(function(h,o,t,j,a,r){ h.hj=h.hj||function(){(h.hj.q=h.hj.q||[]).push(arguments)}; h._hjSettings={hjid:104204,hjsv:5}; a=o.getElementsByTagName('head')[0]; r=o.createElement('script');r.async=1; r.src=t+h._hjSettings.hjid+j+h._hjSettings.hjsv; a.appendChild(r); })(window,document,'//static.hotjar.com/c/hotjar-','.js?sv=');
Frank Zappa Documentary
Frank Zappa Documentary
Frank Zappa Documentary

Features

Soul Icon, Industry Trailblazer: The Legacy Of Sam Cooke

In a few short years, Sam’s songs and vocal technique influenced so many of the upcoming generation of stars.

Published on

uDiscover Music image background
Sam Cooke photo by Wally Seawell ABKCO Music & Records, Inc 02 1000
Photo: Wally Seawell/ABKCO Music & Records, Inc

The late and truly great Sam Cooke was born in Clarksdale, Mississippi on 22 January 1931. Imagining this great vocal stylist as a senior citizen is especially poignant when you remember that he was a mere 33 when he was shot to death in a motel in December 1964. His passing was insalubrious, but in just a few short years of success, his songs and his unmatched singing technique had already influenced many of the upcoming generation of stars.

Sam’s good looks and innate style made him a real heartthrob, but let’s not forget that he was also one of the first African-American musicians with a true grasp of the music business and how it worked. He would form his own record label and publishing company, almost unheard of for a black artist at the time.

The mind boggles at what he might have gone on to achieve, as a figurehead in the Civil Rights movement, as a solo artist and, maybe, in collaboration with some of his peers and admirers. Sam Cooke and, perhaps, Aretha Franklin, who swooned at him as a teenage girl? Smokey Robinson, Rod Stewart, Bruce Springsteen, Elton John and many more besides would all surely have queued up to work with him. Perhaps even, collectively or individually, The Beatles.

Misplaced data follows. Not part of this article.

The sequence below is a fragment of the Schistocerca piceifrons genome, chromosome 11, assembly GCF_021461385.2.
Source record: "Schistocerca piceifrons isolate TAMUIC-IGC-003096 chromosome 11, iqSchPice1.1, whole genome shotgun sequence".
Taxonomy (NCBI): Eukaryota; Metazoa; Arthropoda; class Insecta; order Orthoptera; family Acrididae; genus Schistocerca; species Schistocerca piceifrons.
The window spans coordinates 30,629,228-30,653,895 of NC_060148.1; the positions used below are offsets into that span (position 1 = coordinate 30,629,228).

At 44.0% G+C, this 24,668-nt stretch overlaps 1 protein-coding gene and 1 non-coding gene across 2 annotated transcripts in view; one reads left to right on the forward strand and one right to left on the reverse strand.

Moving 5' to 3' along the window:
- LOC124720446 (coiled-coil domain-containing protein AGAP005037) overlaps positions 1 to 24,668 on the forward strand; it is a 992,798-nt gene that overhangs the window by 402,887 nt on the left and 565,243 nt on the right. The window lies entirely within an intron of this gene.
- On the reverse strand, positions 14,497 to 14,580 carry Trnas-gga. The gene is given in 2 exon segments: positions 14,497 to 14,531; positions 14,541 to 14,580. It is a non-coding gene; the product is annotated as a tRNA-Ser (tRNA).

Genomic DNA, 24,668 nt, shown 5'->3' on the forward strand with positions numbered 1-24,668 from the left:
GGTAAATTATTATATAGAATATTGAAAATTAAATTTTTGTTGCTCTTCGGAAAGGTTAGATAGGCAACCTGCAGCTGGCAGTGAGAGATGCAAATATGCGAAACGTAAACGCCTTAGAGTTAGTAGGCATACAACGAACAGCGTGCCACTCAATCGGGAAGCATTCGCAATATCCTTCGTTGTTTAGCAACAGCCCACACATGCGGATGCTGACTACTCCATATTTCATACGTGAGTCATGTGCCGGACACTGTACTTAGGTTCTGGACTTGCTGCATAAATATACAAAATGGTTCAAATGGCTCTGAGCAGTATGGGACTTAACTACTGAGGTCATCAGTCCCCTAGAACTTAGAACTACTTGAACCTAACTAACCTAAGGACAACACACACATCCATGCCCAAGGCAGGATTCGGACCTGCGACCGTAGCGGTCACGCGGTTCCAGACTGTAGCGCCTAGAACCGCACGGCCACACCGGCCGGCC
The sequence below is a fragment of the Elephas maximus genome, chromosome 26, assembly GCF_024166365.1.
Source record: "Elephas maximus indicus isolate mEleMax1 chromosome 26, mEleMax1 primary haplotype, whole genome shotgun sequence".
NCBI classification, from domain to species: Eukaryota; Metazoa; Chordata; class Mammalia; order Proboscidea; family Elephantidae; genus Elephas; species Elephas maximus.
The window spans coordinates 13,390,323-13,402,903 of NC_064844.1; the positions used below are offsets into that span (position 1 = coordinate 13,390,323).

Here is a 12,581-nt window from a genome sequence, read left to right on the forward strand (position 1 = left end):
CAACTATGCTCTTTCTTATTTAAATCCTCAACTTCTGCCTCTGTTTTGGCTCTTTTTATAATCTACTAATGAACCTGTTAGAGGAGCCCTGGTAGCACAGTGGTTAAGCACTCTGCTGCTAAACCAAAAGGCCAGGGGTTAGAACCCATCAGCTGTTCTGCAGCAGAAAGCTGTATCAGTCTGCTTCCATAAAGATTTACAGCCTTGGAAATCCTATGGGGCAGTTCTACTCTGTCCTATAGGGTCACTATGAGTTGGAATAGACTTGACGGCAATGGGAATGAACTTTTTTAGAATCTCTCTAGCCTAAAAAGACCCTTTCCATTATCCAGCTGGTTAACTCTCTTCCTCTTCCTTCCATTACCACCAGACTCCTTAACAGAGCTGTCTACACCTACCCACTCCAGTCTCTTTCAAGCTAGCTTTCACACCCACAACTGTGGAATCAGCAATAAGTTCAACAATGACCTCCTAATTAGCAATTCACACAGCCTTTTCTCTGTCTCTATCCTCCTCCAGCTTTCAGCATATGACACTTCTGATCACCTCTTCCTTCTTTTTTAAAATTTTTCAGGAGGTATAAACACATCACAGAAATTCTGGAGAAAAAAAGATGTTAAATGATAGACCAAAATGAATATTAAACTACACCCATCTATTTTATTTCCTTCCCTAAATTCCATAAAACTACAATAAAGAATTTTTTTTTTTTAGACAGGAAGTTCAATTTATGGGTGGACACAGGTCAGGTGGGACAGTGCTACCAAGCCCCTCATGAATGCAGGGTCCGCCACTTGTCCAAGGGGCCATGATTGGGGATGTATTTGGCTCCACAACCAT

For many, Cooke basically invented soul music, but he could never have brought such inspired interpretation to his songbook if he had not come from a gospel background. His recordings with the Soul Stirrers are stirring indeed, and even if there were those who opposed his supposed “abandoning” of his church roots to sing pop music, the world would have been a much poorer place had Sam not made that progression. Read uDiscover Music’s extensive overview of the intersection between gospel and soul.

No less a towering presence in music production than the late Jerry Wexler was quoted in Gerri Hirshey’s seminal soul music history Nowhere To Run as saying: “Nobody has put more people on stretchers than Sam Cooke, nobody. He’s got to be the best singer that ever lived, bar none. I mean nobody can touch Sam Cooke. When I listen to Sam everything goes away. Modulation, shading, dynamics, progression, emotion, every essential quality — he had it all.”

Cooke was buried on a freezing cold day in Chicago, where 25,000 people turned out to pay their respects. Ray Charles sang, and after Sam’s body was flown back from Los Angeles, his friend, the young Muhammad Ali, was granted a private viewing. Sam Cooke touched millions, and still does.

The Sam Cooke compilation Portrait Of A Legend can be bought here.

Follow uDiscover’s Greatest Soul 45s playlist.

Format: UK English
2 Comments

2 Comments

  1. Rhema

    January 23, 2017 at 4:34 am

    The stones also wanted to work with sam, and personally I would’ve loved for him and Ottis Redding to have colaborated. Their contrasting styles and strengths would have made a song we’d still hail as one of the greats

  2. James Fieldman

    November 5, 2020 at 3:05 am

    LOVE the article but i don’t understand why there isn’t a single SAM COOKE song on the playlist listed at the bottom, Greatest Soul 45s…?

Leave a Reply

Your email address will not be published. Required fields are marked *

Don't Miss